Or, following up on a gun threat complaint, an investigator can draw a virtual fence around an address and look for other reports of gun activity in the same area over a specified period of time. Or, if a witness to an assault has provided a description of the suspect and their vehicle, the investigator could search for reports of someone matching the description who may have been somehow associated to a matching vehicle, perhaps only having been involved in a traffic stop nearby.

Starting from such an imprecise description, CaseBuilder and CrimeTracer enable an investigator to develop much more specific leads. Searching for instances of “drugs” near a specific address, for example, may turn up various patterns, anomalies and outliers that could warrant further investigation. The results can be filtered by time of day (for instance, during the tipster’s work hours), type of drug, and other criteria to further suggest specific points to look into further. From there, the description of who a suspect or suspects might be can get more and more detailed.

Once an investigation yields fruit, taking concrete action requires development and articulation of probable cause. Suspicious patterns aren’t enough to make an arrest or obtain a search warrant. But as the investigation progresses, and more information is uncovered, more evidence is gathered, and the case is further documented. Such documentation provides more data and more connections to help produce an ever more focused analysis of who committed the crime, until probable cause exists and the target is arrested.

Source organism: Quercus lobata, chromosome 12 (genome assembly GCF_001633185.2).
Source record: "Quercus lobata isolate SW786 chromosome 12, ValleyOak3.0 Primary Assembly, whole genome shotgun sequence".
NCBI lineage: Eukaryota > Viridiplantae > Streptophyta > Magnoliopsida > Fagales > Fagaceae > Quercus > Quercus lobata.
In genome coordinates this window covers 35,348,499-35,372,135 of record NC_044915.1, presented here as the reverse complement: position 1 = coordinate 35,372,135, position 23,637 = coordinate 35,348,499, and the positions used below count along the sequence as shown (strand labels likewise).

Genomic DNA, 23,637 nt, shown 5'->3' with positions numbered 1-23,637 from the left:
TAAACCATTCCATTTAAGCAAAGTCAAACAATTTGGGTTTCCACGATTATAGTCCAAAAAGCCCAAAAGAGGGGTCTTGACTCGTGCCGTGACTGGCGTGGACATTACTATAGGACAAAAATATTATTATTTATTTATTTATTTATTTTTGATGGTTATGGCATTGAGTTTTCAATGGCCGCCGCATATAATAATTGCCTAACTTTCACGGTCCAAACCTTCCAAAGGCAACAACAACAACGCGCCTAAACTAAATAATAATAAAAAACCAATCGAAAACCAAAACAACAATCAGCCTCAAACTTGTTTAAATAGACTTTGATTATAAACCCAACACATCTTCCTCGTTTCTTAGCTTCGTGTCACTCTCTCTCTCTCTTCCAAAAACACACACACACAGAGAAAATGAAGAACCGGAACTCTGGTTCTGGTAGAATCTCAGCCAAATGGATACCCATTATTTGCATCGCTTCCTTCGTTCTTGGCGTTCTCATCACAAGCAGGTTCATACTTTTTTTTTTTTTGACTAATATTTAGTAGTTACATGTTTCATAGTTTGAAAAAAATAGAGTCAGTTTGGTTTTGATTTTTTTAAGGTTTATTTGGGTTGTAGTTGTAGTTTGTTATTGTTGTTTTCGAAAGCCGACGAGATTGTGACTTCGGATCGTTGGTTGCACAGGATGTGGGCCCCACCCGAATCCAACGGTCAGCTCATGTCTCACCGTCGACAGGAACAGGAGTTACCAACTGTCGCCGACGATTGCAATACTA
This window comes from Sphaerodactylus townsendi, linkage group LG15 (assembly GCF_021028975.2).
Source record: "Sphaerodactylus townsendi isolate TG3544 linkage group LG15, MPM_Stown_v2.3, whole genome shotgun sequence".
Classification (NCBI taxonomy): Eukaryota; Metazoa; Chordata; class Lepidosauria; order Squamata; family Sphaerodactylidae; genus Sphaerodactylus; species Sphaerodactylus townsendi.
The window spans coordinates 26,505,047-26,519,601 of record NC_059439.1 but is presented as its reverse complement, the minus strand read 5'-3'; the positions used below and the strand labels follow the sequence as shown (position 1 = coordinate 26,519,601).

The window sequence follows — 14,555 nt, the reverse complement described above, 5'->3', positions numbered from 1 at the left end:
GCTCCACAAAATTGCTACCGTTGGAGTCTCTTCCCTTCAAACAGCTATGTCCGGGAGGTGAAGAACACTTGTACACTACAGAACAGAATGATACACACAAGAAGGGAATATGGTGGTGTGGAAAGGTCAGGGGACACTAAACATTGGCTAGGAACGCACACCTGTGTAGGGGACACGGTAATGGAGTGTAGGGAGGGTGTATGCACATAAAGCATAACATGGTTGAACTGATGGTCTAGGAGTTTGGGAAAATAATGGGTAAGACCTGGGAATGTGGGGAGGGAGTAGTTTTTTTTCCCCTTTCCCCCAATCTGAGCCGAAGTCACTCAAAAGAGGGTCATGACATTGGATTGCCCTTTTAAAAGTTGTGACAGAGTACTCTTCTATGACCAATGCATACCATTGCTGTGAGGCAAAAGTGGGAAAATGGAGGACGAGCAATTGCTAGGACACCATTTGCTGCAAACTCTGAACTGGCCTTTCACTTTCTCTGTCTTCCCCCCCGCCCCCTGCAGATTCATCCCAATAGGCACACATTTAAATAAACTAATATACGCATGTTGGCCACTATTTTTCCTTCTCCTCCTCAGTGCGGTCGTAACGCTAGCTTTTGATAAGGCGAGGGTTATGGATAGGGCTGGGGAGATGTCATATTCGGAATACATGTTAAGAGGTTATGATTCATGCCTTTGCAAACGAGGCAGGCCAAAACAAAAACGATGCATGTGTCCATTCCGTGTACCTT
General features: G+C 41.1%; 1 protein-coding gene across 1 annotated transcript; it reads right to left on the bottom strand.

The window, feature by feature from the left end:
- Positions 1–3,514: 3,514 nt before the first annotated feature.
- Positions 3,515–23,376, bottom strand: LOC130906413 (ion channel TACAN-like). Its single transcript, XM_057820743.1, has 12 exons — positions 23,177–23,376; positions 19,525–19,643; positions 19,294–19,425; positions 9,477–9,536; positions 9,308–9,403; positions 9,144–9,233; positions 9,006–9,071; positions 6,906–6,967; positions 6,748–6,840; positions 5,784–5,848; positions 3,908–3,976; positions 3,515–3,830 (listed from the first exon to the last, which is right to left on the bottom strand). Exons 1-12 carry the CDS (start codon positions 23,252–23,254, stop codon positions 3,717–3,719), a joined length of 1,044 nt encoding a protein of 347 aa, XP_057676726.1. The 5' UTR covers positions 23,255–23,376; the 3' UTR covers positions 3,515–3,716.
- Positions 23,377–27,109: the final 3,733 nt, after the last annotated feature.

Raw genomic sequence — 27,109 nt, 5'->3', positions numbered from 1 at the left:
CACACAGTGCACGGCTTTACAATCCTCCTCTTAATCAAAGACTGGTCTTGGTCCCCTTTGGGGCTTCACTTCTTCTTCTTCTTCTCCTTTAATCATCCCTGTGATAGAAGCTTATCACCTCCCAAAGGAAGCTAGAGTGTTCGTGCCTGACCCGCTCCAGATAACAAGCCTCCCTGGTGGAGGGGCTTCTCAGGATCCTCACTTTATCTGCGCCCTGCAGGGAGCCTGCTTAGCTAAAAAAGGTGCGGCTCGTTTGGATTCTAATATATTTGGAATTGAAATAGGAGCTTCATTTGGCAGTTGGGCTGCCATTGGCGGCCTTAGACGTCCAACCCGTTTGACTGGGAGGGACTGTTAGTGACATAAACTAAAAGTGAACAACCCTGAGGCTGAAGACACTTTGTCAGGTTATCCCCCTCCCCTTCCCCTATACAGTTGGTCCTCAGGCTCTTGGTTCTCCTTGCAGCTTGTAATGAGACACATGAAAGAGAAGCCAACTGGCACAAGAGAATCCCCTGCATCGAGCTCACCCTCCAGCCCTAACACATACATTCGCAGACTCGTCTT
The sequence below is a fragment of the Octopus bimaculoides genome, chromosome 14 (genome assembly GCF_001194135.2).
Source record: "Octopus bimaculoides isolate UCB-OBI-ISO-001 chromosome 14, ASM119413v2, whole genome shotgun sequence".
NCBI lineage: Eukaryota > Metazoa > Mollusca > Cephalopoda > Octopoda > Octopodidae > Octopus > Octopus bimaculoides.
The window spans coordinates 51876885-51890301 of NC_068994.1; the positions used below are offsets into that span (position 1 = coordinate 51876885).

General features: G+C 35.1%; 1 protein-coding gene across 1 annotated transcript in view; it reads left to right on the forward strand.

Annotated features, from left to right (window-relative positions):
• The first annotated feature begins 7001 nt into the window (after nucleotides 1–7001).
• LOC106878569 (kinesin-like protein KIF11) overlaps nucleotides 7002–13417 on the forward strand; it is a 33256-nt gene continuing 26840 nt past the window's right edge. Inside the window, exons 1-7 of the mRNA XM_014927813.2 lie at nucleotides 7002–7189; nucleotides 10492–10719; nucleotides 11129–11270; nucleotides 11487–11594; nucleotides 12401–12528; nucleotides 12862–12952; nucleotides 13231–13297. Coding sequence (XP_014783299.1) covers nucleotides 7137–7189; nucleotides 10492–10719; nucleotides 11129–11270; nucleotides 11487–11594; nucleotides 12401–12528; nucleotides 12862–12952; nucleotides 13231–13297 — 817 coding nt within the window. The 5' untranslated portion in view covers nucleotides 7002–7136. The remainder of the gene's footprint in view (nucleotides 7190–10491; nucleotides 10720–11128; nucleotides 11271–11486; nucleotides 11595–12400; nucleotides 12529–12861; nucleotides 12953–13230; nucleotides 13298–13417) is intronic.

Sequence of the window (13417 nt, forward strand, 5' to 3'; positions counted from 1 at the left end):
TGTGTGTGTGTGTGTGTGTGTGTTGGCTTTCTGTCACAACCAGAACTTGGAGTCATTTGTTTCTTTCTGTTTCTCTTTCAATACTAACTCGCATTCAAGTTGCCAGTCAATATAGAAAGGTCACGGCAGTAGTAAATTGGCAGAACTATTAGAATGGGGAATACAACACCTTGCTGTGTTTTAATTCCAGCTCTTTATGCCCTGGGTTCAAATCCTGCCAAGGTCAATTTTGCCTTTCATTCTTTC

Investigative analysis can extract a meaningful suggestion of an investigation’s target from a variety of data points that may not seem connected at first. Whether in an inductive or a deductive investigation, the combination of CrimeTracer for consolidating and analyzing data and CaseBuilder for coordinating and documenting the case in one seamless platform makes investigative analysis a tool available to investigators at all levels.

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Author Profile
Erik Maness
Erik Maness is a Customer Success Director at SoundThinking. Previously, he was the Undersheriff in the...Show More
Erik Maness is a Customer Success Director at SoundThinking. Previously, he was the Undersheriff in the Sacramento County Sheriff’s Office, retiring in March 2022 after 32 years. He was responsible for the day-to-day operations of the 2000+ member department. Show Less
a bald headed man in a suit and tie
Author Profile
Joel SteMarie
Joel SteMarie is the Director of CrimeTracer Customer Success at SoundThinking. As a career law enforcement...Show More
Joel SteMarie is the Director of CrimeTracer Customer Success at SoundThinking. As a career law enforcement technologist, strategist, and evangelist, he has spent the last quarter-century advocating for law enforcement effectiveness and officer safety through the use of advanced technologies. Show Less